Immigration

I lived in China for nine years as an immigrant. I was a fairly well off immigrant, for sure, but I was an immigrant nonetheless. I faced all of the hurdles that immigrants coming to the US face in reverse.

And I returned to the US with my Chinese wife, of course, in the middle of a surreal presidential election that has put immigration on the front page. And it hasn’t been a very pretty picture that has been painted.

As I watch the Rio Olympics, however, and the US domination of the medal count, I have to wonder how powerful we would be on the international sports stage if we had closed our borders to immigration for the last century or so. We have obviously attracted some of the top athletes from around the world to make their home within our borders.

And they, in turn, have helped to cement our reputation around the world as being a strong and powerful nation. People around the world expect us to be at the top of the leader board. If we were perennially fifth or sixth in international athletic competitions I dare say our image would suffer. And with that strong image comes all sorts of direct and indirect benefits. It feeds on itself and whether we know it or not, we all benefit.

The Washington Post recently ran an article profiling Chen Aiwu, 64, and her husband, Wang Dongsheng, 66, two very average Chinese retirees who recently completed a 19-day, 4,850-mile drive around the western United States. (Chinese women never take the husband’s family name in marriage. They retain the family name of their own father.)

Chen and Wang speak little English so their trials and tribulations began even before they landed, when they had to fill out a US Customs form that is only in English. I felt their pain. While speaking a foreign language is challenge enough, reading a foreign language is an even greater challenge. (When taking the exam for a Chinese driver’s license, I was allowed to take the test in English.)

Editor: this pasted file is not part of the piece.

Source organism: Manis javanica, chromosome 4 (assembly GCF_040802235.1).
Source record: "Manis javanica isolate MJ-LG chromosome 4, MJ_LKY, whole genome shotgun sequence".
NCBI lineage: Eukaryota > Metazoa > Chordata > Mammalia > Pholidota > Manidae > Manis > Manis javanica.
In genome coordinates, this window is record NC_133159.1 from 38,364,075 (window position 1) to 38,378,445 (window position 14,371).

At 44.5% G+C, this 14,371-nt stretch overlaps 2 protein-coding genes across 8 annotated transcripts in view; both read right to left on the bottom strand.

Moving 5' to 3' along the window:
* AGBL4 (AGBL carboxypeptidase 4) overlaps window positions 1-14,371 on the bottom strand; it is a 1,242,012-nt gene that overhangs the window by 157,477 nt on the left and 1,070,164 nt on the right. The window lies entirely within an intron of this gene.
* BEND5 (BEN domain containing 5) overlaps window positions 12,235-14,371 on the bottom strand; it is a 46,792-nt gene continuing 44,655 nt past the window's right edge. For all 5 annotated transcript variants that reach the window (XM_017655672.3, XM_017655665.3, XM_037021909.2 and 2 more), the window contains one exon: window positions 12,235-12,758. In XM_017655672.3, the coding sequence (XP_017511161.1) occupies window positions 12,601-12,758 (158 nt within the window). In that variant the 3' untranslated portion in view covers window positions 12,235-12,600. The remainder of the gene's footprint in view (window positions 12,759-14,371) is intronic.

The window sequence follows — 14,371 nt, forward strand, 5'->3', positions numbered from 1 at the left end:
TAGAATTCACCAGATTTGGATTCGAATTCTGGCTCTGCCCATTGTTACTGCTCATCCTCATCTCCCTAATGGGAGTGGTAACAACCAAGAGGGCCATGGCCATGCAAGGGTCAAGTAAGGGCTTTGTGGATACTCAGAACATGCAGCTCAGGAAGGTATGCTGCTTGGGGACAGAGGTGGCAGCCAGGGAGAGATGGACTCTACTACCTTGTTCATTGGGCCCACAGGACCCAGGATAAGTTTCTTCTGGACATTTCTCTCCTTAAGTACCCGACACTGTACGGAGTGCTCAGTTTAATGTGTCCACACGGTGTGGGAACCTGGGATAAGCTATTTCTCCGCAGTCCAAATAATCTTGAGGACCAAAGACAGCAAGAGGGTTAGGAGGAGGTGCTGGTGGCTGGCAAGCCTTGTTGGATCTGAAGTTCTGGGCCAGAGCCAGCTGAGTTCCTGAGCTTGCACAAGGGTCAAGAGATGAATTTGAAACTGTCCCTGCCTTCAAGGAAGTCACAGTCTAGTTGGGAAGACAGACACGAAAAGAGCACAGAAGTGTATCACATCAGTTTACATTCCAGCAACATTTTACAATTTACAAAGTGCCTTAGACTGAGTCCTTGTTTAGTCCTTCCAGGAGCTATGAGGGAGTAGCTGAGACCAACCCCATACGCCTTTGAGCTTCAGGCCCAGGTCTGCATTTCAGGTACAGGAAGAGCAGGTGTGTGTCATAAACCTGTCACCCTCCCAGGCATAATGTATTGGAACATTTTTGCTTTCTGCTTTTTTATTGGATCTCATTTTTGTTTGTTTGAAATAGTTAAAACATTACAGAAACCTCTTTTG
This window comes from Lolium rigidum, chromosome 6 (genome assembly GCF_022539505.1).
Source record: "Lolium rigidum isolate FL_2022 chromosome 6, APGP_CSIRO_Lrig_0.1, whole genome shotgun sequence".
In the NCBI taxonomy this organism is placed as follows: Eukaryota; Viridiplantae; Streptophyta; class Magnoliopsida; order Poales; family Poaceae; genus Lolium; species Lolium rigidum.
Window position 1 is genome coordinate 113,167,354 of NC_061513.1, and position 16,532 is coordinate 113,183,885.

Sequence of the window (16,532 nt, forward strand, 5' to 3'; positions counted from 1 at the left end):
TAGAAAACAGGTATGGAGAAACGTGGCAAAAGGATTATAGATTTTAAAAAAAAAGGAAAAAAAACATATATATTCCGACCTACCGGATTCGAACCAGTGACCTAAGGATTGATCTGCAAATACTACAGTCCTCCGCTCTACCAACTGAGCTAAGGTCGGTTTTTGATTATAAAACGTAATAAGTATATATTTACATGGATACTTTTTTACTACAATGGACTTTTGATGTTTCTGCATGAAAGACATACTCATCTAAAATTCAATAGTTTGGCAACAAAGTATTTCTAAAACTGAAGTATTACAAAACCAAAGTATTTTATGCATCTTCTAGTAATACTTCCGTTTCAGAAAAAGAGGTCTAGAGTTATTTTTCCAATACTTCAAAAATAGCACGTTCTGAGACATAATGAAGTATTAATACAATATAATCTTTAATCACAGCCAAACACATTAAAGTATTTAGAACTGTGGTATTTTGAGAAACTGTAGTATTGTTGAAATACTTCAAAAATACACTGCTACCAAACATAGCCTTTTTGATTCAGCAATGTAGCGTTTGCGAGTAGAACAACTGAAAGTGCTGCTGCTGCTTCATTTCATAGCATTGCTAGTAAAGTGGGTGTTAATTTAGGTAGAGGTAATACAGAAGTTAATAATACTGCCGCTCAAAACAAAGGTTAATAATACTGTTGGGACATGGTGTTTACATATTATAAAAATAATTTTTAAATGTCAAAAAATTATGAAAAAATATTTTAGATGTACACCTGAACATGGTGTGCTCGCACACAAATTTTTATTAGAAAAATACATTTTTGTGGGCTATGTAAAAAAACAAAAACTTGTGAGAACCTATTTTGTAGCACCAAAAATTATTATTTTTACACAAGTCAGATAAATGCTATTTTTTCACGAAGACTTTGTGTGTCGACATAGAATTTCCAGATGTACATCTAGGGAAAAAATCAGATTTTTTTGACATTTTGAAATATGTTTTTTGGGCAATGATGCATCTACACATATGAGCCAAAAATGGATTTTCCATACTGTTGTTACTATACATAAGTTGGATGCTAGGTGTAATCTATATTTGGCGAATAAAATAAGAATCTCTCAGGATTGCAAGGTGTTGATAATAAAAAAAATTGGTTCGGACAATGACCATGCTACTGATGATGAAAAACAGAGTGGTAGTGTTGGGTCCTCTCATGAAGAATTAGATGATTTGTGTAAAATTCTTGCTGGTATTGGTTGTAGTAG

My wife is learning first hand. We live just outside the Motor City so, of course, there is virtually no public transportation. I have yet to even see a taxi on the road. Yet the test required to obtain her learner’s permit is not offered in Chinese or spoken English, despite the fact that according to the 2010 census there were 3.8 million Chinese living in the US and I’m sure the number has doubled since then. You see Chinese people everywhere in Metropolitan Detroit.

And we should be glad they’re here. It is common knowledge that Asian Americans score much higher than their native counterparts on standardized tests used in the public education system. And at least one Asian American professor has attributed this to tough (spelled ‘better’, in her book) Asian parenting.

The reality is, however, that the Asians who are living in America have gone through a double selection process to get here. They aren’t representative of the Asian population as a whole. The children of American ex-patriates living in China would probably score quite high compared to the average Chinese as well. Asian parenting may or may not be superior, but it doesn’t explain the higher test scores.

Not all immigrants are highly educated, of course. My wife recently asked me if Americans were legally prohibited from holding jobs in the landscape and gardening industries, noting that none of the men laying sod or performing landscaping services in our new subdivision appeared to be Caucasian Americans.

That’s not to say that American men and women have not been hurt by immigration and global trade. In the case of the latter, they clearly have. But the real issue, I believe, is not immigration or even trade; it is the fact that large corporations are allowed to treat workers as disposable assets and there is no one (i.e. the government) there to pick these workers up once they are jettisoned in the name of corporate profits.

Overall, however, the experience of helping my Chinese wife immigrate to the US has renewed my faith and pride in America. There are some Americans who are prejudice against the Chinese, just as there are some Chinese who are prejudice against Americans. Overall, however, I have found that despite the confrontational rhetoric displayed in this year’s presidential election, the vast majority of Americans remain polite, cordial, and genuinely kind. (Chen and Wang marveled at this as well.) It is our most redeeming quality and, in my opinion, one of the primary reasons we remain a world leader on so many fronts.

Immigration into any foreign country is a daunting process. It is not for the meek. There are barriers at every turn, often invisible to those who grew up there. Those who succeed deserve our respect and our help, not our contempt.

Let’s hope we have the collective resolve not to let others talk us out of showing the human kindness that defines us as the global leader that we are.

Contact: You may reach the author at understandingchina@yahoo.com